* rested on morally non-objectionable grounds (come on: besides the late contrarian Christopher Hitchens, who’s going to argue with a saint?); and
* reminded audiences of his own professed commitment to maintain the social safety net (he told one mega-donor furious over his decision to expand Medicaid to more than a quarter-million Ohioans, “I don’t know about you, lady, but when I get to the pearly gates, I’m going to have an answer for what I’ve done for the poor”).
In contrast, former Gov. Bush (excuse me, Jeb!) (pictured, in all his tortured glory) demonstrated so much combined shameless pandering, tone-deafness and all-around bone-headedness that it called into question the conventional wisdom that he was the smart one among the sons of George and Barbara Bush. His response? Margaret Thatcher.
Even those with today’s average attention span—the length of a tweet—would surely be reminded in debate post-mortems about the irony of citing “The Iron Lady” who felt compelled to q=warn Jeb’s father not to “go wobbly” on invading Iraq. But there are other reasons why it might not have gone over well with the rank and file who eventually doomed his campaign:
*A tough, partisan female who gave no quarter against males who stood in the way of her rise to the top: Didn’t that sound like—well, Hillary?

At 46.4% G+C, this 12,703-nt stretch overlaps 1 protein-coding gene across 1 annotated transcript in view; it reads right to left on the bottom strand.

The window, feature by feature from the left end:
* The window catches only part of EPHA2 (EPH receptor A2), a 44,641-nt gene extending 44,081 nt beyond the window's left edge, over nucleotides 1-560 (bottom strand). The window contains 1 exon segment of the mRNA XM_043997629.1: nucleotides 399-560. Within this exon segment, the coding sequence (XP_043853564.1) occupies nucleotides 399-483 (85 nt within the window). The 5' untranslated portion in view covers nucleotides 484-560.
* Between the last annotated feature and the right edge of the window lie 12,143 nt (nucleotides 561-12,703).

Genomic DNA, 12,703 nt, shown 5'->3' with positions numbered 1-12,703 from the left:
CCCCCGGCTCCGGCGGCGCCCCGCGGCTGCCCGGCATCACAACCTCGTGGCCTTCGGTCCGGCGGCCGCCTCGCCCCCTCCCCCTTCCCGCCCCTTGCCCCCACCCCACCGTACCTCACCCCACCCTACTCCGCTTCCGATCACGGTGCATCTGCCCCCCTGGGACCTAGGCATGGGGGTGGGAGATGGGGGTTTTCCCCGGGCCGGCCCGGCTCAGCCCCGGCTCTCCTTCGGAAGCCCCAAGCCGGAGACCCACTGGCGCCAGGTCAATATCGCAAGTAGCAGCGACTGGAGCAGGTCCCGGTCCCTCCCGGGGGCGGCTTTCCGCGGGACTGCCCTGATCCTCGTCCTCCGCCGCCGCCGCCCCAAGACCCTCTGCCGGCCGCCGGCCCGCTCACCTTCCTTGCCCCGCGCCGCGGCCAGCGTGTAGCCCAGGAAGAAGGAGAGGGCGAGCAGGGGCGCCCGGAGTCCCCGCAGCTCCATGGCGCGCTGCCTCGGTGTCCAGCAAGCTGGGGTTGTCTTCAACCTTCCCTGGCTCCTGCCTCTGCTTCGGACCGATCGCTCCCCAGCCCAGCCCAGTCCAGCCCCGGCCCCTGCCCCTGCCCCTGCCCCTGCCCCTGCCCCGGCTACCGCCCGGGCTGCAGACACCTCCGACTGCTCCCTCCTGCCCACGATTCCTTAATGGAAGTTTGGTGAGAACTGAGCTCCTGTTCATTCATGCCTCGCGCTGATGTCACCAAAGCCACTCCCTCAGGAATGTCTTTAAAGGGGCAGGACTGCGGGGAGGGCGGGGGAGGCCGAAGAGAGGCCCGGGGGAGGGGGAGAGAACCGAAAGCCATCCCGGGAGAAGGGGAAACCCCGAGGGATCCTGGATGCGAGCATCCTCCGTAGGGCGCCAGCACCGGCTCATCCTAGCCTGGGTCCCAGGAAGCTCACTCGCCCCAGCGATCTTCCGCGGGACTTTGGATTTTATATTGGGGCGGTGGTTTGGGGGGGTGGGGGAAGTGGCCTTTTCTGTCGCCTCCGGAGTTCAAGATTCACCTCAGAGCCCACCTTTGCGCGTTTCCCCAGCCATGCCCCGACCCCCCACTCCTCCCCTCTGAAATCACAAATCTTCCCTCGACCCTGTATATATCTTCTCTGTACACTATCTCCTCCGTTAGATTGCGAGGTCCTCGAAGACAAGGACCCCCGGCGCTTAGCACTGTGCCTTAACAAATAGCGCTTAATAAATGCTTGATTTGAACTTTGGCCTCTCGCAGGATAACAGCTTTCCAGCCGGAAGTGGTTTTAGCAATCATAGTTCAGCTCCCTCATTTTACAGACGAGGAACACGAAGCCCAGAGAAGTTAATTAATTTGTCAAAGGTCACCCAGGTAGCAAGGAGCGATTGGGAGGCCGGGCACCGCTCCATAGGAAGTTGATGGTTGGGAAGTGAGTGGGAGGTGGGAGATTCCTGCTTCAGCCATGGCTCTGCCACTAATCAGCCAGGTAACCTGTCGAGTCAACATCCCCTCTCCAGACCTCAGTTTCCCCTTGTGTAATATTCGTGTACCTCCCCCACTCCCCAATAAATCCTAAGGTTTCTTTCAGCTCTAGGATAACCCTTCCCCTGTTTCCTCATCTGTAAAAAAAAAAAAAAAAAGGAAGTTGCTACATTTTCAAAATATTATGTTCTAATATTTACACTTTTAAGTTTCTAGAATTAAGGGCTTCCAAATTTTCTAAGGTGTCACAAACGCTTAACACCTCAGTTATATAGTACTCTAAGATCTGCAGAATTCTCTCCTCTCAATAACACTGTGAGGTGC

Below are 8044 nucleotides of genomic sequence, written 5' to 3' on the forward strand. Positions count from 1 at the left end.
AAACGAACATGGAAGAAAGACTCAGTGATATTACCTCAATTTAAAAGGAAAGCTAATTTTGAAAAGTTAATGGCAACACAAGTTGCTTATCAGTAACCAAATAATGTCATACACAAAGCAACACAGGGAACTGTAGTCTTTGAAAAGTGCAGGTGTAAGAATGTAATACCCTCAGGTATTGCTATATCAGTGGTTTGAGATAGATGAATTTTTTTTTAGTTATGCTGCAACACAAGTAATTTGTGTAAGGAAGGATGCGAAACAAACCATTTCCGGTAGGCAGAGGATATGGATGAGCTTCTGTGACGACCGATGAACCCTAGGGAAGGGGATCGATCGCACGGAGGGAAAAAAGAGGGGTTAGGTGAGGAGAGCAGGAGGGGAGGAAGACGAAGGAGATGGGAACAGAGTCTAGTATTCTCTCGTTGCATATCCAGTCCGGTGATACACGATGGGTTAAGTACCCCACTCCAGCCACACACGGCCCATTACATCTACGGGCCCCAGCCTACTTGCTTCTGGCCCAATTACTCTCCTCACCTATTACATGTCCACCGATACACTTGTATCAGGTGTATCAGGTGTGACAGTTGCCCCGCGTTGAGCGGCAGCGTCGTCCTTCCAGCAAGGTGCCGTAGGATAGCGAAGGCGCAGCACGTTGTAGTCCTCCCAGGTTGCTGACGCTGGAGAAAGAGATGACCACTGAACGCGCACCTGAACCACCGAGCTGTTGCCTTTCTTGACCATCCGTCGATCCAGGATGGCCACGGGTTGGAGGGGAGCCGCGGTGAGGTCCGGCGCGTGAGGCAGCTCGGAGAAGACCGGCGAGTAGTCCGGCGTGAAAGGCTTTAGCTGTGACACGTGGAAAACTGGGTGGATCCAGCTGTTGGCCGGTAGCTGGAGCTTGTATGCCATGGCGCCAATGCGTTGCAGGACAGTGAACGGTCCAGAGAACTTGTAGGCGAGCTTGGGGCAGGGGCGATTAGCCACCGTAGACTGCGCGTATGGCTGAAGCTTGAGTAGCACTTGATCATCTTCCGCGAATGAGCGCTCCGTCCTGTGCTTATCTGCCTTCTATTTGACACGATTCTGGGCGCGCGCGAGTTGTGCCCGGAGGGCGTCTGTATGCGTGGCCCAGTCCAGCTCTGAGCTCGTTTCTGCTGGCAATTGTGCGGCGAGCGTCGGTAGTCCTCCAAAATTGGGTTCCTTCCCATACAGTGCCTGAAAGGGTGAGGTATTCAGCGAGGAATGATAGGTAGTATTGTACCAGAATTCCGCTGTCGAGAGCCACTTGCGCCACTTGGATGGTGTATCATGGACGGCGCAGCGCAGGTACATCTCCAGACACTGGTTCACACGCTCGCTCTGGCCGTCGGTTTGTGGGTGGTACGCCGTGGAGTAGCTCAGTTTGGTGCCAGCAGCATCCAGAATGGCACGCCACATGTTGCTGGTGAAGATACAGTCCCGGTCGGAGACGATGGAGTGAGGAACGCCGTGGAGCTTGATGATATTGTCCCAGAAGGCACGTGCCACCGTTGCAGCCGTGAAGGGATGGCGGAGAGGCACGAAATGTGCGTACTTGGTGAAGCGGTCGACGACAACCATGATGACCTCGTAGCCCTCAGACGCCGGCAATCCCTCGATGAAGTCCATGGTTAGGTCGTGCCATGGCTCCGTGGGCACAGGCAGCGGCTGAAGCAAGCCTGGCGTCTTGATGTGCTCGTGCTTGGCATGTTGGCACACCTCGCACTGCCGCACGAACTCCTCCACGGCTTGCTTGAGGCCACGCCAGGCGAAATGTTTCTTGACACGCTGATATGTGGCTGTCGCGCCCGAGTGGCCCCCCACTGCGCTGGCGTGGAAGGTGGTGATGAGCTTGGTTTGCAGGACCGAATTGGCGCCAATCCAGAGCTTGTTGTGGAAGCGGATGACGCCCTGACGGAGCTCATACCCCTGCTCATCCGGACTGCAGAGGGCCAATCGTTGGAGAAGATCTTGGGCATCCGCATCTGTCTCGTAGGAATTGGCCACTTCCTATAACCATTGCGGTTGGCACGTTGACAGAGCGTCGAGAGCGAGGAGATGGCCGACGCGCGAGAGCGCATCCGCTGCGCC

*Only the National Review of the early 1990s regarded Thatcher, together with Ronald Reagan, as part of “The Heroic Age of Conservatism.” You remember the National Review, right—the opinion magazine with a special “Against Trump” issue with contributions from nearly two dozen Establishment GOP figures? An issue that maybe influenced six people?
*Thatcher is a reminder of “The Special Relationship” that, at its height, featured the United States and Great Britain allying against the two worst dictatorial regimes of the 20th century. More recently, that alliance saw countless millions of dollars being sucked into a War on Terror with little sign of success or ending—a conflict that Trump got away with criticizing while incurring no lasting damage from GOP voters.
* “Margaret Thatcher” is not exactly a name to make most Irish-American conservatives stand up and cheer. They disagree with liberal and even Irish Catholics on a whole host of issues, including birth control, abortion, same-sex marriage, and the value of Mother Church. But they stand firmly with these others in regarding Thatcher not just as obstructing talks to end “The Troubles” in Northern Ireland, but also as the very symbol of the arrogant, indifferent leadership that perpetuated Irish misery under centuries of British colonial misrule.
The news media spent so much time covering Jeb Bush’s hapless attempt to counter Trump’s charge about his “low energy” that it gave scant attention to an answer on U.S. currency that would have made half of Irish-American GOP voters throw up their hands and made the other half simply throw up. It was a short moment in Bush's campaign, but it conveyed much about why he went nowhere fast, carrying with him the hopes of a now-clueless political dynasty.